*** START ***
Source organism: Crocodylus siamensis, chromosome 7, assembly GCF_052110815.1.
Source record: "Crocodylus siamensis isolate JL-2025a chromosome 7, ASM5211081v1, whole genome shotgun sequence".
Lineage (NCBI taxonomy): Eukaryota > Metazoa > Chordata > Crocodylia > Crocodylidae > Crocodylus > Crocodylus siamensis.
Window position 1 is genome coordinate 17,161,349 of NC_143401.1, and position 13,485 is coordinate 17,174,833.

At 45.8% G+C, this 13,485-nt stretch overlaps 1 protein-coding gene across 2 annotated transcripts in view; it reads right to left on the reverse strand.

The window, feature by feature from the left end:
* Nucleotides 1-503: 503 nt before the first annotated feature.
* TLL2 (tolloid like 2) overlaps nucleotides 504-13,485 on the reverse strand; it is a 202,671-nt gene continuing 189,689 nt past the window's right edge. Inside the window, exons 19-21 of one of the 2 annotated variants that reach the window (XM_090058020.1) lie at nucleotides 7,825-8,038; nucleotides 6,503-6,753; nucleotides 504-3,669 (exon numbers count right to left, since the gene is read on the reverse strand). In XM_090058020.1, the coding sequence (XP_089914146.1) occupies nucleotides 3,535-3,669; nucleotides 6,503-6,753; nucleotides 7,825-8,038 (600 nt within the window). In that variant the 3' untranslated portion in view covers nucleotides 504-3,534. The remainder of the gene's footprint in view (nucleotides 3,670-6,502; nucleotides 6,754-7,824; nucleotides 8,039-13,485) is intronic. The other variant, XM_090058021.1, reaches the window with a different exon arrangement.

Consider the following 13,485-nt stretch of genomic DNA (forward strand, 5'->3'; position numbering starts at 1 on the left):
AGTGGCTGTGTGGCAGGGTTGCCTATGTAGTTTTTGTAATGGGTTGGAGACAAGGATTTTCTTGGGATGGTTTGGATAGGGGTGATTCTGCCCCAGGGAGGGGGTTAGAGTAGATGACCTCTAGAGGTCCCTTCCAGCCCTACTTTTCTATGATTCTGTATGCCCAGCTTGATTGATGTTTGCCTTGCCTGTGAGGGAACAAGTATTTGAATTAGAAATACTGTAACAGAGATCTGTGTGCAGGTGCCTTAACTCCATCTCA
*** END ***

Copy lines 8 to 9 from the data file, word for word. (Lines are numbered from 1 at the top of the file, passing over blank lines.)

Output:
* TLL2 (tolloid like 2) overlaps nucleotides 504-13,485 on the reverse strand; it is a 202,671-nt gene continuing 189,689 nt past the window's right edge. Inside the window, exons 19-21 of one of the 2 annotated variants that reach the window (XM_090058020.1) lie at nucleotides 7,825-8,038; nucleotides 6,503-6,753; nucleotides 504-3,669 (exon numbers count right to left, since the gene is read on the reverse strand). In XM_090058020.1, the coding sequence (XP_089914146.1) occupies nucleotides 3,535-3,669; nucleotides 6,503-6,753; nucleotides 7,825-8,038 (600 nt within the window). In that variant the 3' untranslated portion in view covers nucleotides 504-3,534. The remainder of the gene's footprint in view (nucleotides 3,670-6,502; nucleotides 6,754-7,824; nucleotides 8,039-13,485) is intronic. The other variant, XM_090058021.1, reaches the window with a different exon arrangement.

Consider the following 13,485-nt stretch of genomic DNA (forward strand, 5'->3'; position numbering starts at 1 on the left):